December 17, 2012

Wood Veneers and Where They Come From


Last week I visited Wavell-Huber, a local wood product supplier in Salt Lake City.  The purpose:  finding the perfect veneer for a custom furniture piece I'm designing for a client.  I went with my client, and we were both in awe (as I always am) of the beauty of natural wood.

I've worked with plenty of veneer panels and materials while doing custom cabinetry and furniture, though I never had the chance to see the raw natural veneer prior to being laid up on a panel.  So this was a first, and it was fascinating to see!

We started by looking at several samples, noting which was most appealing, and which would be the right pattern/consistency for the size of the furniture piece.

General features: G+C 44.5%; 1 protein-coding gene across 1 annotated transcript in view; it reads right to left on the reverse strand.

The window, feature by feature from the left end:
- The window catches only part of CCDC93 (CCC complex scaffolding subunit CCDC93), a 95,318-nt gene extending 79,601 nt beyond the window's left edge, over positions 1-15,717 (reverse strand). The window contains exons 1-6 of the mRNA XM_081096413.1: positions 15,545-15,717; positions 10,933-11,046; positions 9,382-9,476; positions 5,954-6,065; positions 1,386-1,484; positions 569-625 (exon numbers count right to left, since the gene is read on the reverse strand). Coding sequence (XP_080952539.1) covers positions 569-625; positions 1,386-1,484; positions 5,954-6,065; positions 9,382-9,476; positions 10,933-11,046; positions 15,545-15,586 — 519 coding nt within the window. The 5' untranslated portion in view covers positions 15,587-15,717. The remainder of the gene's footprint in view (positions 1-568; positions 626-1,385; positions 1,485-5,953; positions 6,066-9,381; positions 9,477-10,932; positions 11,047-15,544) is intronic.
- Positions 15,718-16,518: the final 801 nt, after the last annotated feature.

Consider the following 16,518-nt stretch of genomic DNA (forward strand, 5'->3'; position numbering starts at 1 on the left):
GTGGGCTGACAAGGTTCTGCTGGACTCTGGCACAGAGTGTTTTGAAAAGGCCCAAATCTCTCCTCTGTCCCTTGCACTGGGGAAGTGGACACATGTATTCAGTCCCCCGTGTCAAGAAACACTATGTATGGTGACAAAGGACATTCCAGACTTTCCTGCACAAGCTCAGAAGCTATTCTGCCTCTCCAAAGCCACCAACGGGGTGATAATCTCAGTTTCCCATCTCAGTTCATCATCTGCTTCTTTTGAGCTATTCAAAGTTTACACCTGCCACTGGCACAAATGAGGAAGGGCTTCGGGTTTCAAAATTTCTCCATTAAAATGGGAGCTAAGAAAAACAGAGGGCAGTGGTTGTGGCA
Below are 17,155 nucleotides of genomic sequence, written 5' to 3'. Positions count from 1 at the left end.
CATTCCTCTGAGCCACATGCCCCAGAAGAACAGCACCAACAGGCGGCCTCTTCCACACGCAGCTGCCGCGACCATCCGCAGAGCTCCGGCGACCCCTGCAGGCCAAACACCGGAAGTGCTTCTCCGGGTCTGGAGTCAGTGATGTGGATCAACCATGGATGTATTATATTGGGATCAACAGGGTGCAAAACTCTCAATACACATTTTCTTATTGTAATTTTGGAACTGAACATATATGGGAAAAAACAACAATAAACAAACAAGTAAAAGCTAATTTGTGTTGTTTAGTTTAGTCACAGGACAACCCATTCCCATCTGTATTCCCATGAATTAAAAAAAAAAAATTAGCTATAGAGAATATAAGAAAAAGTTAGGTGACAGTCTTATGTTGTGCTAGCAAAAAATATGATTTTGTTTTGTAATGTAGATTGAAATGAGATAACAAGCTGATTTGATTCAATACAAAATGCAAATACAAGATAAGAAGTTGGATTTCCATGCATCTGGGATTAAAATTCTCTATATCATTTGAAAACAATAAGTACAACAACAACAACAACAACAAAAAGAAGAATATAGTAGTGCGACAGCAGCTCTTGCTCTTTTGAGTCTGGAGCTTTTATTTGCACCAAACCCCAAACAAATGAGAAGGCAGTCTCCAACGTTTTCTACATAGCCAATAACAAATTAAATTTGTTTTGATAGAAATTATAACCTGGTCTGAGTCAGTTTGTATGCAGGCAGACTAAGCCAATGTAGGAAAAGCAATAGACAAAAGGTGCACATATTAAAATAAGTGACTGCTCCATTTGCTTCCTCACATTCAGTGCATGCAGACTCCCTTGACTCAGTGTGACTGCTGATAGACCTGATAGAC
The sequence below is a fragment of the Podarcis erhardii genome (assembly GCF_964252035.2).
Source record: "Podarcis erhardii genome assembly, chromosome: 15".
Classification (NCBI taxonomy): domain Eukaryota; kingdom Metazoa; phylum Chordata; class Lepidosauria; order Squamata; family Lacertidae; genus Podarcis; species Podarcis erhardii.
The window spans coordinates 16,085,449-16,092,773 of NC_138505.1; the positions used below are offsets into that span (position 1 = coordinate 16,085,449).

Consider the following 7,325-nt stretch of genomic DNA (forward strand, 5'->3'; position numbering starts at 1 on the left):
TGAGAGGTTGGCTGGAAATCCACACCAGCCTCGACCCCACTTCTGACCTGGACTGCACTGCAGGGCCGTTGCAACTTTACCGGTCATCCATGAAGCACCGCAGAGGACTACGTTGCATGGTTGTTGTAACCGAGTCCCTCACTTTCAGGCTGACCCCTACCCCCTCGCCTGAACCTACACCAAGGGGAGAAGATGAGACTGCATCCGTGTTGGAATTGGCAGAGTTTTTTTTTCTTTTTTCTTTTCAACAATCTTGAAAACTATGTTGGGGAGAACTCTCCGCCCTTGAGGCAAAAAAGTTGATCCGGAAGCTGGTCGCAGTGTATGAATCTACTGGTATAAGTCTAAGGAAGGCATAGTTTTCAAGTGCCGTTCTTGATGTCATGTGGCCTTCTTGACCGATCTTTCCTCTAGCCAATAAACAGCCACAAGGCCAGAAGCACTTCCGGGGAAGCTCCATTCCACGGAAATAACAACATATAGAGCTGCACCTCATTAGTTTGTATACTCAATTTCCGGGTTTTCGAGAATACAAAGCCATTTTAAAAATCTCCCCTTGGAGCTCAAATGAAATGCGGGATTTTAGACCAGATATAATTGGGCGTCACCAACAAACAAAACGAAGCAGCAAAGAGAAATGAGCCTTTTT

Some of our favorites for this application:

walnut burl

crotch mahogany

Sapele Pomele (2 logs shown) and Bubinga

These are amazing, right?  But what's really incredible is the thought that these pieces become large panels for architectural millwork.  How is that done?  Well, here's my favorite part:  These individual veneer pieces (called flitches) and literally sewn together and then applied to the panel substrate (MDF or something similar).  This is the sewing machine.  See that thread?  It's actually glue... sorta like those solid glue sticks for hot glue guns, but much much thinner.


A close-up of 2 veneer flitches stitched together:

Individual flitches (of rift-cut oak):

Flitches applied to the panel (not quite finished):

Once the panel is complete, it will be great for cabinetry, paneling, etc.  Here's an example  (in an office kitchenette I designed using wire-brushed natural rift-cut oak):

There's a lot more to the production of veneer (how the log is cut, how the flitches are matched on a panel, and how panels are sized for a space).  If you want more information, I found this document extremely helpful.